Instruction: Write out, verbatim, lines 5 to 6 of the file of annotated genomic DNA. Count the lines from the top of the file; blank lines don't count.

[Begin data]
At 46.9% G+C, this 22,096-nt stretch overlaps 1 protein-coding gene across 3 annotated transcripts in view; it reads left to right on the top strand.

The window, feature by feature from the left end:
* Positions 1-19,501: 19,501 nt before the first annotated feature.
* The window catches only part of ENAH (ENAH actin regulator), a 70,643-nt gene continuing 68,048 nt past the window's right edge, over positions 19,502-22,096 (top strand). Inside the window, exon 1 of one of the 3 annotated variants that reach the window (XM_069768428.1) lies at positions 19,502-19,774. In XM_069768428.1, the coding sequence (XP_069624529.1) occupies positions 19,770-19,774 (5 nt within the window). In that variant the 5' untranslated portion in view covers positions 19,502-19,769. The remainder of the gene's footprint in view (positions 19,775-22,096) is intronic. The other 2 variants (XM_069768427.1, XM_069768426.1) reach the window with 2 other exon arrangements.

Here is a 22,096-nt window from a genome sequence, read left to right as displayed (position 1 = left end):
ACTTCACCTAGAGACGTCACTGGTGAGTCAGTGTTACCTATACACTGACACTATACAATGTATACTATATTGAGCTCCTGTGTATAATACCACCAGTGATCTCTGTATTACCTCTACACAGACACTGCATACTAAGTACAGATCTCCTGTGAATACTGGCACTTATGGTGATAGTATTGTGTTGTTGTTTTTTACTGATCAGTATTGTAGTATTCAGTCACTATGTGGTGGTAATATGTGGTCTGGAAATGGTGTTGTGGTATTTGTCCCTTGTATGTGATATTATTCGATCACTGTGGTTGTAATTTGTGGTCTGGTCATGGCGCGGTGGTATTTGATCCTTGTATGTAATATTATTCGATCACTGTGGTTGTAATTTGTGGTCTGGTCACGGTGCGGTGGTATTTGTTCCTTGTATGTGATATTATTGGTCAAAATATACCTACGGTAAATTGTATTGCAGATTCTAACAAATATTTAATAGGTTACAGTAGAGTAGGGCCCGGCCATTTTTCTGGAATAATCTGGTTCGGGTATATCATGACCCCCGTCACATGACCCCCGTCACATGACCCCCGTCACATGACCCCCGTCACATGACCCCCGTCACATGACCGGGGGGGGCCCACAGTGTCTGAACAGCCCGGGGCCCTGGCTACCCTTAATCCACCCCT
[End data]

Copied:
Here is a 22,096-nt window from a genome sequence, read left to right as displayed (position 1 = left end):
ACTTCACCTAGAGACGTCACTGGTGAGTCAGTGTTACCTATACACTGACACTATACAATGTATACTATATTGAGCTCCTGTGTATAATACCACCAGTGATCTCTGTATTACCTCTACACAGACACTGCATACTAAGTACAGATCTCCTGTGAATACTGGCACTTATGGTGATAGTATTGTGTTGTTGTTTTTTACTGATCAGTATTGTAGTATTCAGTCACTATGTGGTGGTAATATGTGGTCTGGAAATGGTGTTGTGGTATTTGTCCCTTGTATGTGATATTATTCGATCACTGTGGTTGTAATTTGTGGTCTGGTCATGGCGCGGTGGTATTTGATCCTTGTATGTAATATTATTCGATCACTGTGGTTGTAATTTGTGGTCTGGTCACGGTGCGGTGGTATTTGTTCCTTGTATGTGATATTATTGGTCAAAATATACCTACGGTAAATTGTATTGCAGATTCTAACAAATATTTAATAGGTTACAGTAGAGTAGGGCCCGGCCATTTTTCTGGAATAATCTGGTTCGGGTATATCATGACCCCCGTCACATGACCCCCGTCACATGACCCCCGTCACATGACCCCCGTCACATGACCCCCGTCACATGACCGGGGGGGGCCCACAGTGTCTGAACAGCCCGGGGCCCTGGCTACCCTTAATCCACCCCT